AWD option?


Would you like that with a manual transmission and a diesel engine in a station wagon body too?




Too bad about the likely real world range on this one. I would take Gen I Volt operation in a BMW 3 series in a second. I would have already bought an i3 if the gas tank was more like 5 gallons and the range extender was a 3cyl ICE. As it stands the Gen II Volt will be my first American car. I will miss the German aestetics and finishes (down to the fonts) but my PHEV has to have 20 miles of real world range in winter conditions (10 degrees here).


22 miles times 365 days is roughly 8,000 miles per year on electric. That has the potential cut by around half the amount of gas a typical BMW 3-Series driver might burn in a year.

I realize that this isn’t enough for many enthusiasts, but at this early stage in the roll-out of PHEV’s and EV’s to the Mass Market, cutting gas consumption by around half is pretty darn good.

If this car appeals both to the aesthetics and the pocketbook of Mass Market buyers, while BMW works on increasing range as batteries improve, this is STILL a very good thing for the progress of PHEV’s.

With all that said, the design is clearly targeted primarily to the European market, where the average car owner drives much fewer miles.

For example, this is probably a much better match for UK drivers, who coincidentally only drive an average of around 8,000 miles per year…..


+1. PHEVs need to keep their price premium down so that more people can afford them, while still replacing a significant proportion of people’s routine driving usage. I believe that a 20 mile EPA contnuous AER is about the minimum to do that, and with workplace charging as well as home charging that jumps to 80% of U.S. trips; the only question is what cycle is the 330e’s 22 mile range based on. As batteries improve in price and energy densities, the AER can be increased.


That should be “continuous”. Can we get an edit function? The other advantage aside from price of a 20+ mile AER is that the average renter, if they have access to charging at all, will normally be limited to L1. Providing more battery than can reasonably be charged overnight on L1 is a waste of money, weight and volume. A smaller battery pack will boost performance and range when running the ICE.

I still wish that GM had offered a version of the 2016 Volt with half the battery pack (i.e. 25 mile AER), if that’s what it would have taken to get to a $30k MSRP. A car that people can’t afford, with capabilities they can’t use, isn’t going to sell no matter how much EV enthusiasts may insist that anything less than the best isn’t worth doing. ‘Best’ shouldn’t be allowed to be the enemy of ‘good enough’, when trying to move the mass market consumer to PEVs. As the vehicle pricing and charging infrastructure improve, people will naturally opt to buy a car with more AER. But getting them into a PEV first and soonest is the most important thing.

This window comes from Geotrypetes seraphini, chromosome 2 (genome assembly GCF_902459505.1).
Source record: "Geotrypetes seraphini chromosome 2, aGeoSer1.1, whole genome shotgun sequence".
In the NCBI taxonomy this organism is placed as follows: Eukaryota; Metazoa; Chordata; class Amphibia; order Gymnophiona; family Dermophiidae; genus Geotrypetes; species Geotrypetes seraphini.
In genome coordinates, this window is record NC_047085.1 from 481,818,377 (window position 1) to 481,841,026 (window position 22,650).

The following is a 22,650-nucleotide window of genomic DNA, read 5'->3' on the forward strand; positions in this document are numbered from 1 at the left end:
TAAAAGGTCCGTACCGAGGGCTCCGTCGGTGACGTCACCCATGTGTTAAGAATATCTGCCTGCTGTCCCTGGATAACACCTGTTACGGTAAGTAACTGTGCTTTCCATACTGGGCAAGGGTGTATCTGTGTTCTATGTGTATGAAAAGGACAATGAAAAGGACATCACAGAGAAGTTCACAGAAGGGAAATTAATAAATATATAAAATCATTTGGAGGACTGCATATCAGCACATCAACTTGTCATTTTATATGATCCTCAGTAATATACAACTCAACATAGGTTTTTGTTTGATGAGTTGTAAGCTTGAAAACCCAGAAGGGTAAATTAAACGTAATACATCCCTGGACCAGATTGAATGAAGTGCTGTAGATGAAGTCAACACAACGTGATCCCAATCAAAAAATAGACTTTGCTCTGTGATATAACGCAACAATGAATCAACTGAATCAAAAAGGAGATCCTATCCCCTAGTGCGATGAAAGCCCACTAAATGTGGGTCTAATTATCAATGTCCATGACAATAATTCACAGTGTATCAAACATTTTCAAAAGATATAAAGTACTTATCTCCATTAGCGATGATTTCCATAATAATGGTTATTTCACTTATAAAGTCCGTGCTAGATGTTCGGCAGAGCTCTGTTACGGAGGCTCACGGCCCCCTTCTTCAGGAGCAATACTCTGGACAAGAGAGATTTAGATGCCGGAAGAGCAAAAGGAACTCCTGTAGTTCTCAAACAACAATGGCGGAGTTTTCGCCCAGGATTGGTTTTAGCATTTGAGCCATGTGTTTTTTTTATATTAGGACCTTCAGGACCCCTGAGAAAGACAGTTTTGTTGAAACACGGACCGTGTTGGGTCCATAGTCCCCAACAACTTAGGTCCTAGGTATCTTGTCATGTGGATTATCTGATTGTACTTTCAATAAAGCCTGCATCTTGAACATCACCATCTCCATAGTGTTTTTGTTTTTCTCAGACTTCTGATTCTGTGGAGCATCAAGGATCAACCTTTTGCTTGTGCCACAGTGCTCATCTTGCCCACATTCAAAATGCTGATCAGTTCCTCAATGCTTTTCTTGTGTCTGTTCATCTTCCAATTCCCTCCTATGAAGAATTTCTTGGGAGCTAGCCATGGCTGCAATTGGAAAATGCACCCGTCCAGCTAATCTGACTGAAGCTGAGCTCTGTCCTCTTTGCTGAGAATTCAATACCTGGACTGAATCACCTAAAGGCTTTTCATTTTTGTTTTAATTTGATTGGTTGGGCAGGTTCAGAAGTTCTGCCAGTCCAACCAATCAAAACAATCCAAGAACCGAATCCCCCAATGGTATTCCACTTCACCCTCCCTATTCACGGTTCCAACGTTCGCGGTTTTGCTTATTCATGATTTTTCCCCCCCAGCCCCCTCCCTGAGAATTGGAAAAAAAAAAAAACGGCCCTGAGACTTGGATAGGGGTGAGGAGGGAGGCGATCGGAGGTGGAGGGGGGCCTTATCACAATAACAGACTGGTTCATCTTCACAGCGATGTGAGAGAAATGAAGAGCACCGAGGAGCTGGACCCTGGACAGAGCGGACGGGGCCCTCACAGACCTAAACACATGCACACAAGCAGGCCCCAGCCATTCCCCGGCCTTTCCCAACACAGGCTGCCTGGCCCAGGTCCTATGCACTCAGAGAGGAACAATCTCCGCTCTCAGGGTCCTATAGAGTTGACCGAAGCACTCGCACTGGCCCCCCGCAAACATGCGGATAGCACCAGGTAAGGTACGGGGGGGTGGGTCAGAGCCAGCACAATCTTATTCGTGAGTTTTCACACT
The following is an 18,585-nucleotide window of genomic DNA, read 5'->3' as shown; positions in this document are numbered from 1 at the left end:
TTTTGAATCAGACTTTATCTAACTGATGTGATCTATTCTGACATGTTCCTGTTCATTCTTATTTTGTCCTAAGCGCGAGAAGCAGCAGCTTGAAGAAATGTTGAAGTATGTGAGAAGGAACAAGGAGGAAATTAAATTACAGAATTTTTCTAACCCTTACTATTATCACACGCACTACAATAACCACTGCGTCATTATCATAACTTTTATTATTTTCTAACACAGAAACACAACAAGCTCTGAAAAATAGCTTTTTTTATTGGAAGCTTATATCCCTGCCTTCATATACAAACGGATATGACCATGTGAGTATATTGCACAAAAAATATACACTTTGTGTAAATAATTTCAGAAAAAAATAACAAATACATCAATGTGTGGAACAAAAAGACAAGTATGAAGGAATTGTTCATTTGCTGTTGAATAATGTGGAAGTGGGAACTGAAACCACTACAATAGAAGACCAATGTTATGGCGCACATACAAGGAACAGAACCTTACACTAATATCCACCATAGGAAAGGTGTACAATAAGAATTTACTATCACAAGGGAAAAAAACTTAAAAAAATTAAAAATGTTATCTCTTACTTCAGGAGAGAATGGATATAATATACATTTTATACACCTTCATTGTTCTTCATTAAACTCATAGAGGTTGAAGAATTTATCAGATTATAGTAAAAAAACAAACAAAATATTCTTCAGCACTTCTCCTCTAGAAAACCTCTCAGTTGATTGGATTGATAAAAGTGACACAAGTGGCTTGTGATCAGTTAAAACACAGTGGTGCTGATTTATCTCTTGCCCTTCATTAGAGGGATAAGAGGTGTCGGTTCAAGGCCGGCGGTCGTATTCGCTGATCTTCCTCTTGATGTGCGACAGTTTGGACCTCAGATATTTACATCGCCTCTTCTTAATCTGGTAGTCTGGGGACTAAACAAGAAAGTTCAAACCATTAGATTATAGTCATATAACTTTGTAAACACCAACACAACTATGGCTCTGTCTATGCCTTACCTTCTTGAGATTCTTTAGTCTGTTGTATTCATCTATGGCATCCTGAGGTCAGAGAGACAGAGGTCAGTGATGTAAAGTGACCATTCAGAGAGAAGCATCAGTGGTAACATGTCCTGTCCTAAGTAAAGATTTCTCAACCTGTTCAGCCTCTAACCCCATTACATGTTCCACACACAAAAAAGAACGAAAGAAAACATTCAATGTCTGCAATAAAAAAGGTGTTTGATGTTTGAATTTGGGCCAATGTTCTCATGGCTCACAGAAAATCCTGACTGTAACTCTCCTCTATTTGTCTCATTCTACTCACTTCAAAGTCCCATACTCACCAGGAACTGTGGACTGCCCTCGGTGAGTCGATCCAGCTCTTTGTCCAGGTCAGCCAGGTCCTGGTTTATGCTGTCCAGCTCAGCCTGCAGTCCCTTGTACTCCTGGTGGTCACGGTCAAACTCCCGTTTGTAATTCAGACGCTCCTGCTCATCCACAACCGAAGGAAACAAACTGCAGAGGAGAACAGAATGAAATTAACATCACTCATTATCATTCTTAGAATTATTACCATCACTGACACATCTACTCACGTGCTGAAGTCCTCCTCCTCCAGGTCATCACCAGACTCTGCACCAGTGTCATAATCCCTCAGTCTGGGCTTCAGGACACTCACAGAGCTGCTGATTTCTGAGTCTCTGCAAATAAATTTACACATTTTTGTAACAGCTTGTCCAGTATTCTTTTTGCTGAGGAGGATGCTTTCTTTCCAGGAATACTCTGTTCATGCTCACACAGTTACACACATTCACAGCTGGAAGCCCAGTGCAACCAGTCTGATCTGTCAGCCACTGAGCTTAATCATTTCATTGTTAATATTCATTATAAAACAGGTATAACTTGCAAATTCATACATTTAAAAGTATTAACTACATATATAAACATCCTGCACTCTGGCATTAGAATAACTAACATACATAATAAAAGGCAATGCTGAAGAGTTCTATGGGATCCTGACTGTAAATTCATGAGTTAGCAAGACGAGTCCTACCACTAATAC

This is another sign that BMW’s primary target audience is the EU. I believe that most of the EU has a standard plug that delivers more kW than the US 110V/15A (really only 12.5A available per regulations).

I’m guessing that these smaller battery packs can easily be recharged overnight in most EU nations.


I dn’t agree. In 2015 this is too little, too late.


After the Mini EV, then the ActiveE, then the i3, the i3 REX, and the i8, I have a hard time with the term “too late”.

I’m having a hard time thinking of any other car maker that has now on their 6th EV/PHEV.

As for too little, that is a YMWV judgement. (Your Mileage WILL Vary).

What range is too little or just right WILL Vary between a self-admitted green car “Maniac”, and other drivers. PHEV’s suitability have more dependence upon each driver’s actual driving patterns than any other car. So only the Mass Market will decide if it is too little or not. We will see.


The thing is, most European car makers have spent huge amounts to reduce the weight of their cars lately. So wrong or right, they are understandably reluctant to now put a big heavy battery in those PHEV’s. So as I repeatedly wrote here, either battery chemistry needs to improve or they should use small cells batteries like in the Tesla or R8 (to reduce weight of those batteries by improving energy density).


I agree. Especially with how much emphasis BMW puts on balancing the weight in their cars as close as they can to 50:50 front to rear. I’m sure weight is definitely part of the considerations, in many different ways.

This is yet another reason for BMW to build this one like it is today, and then hopefully any number of claimed 10X battery improvements will some day make it into production. Even a 5x battery breakthrough would make this into a 100+ mile PHEV without radical re-design.


Poor Range, poor BMW. Volt is much better, i ask me if BMW cant’t do it better or they have wrong batteries. BMW X5 plug in is also a shame.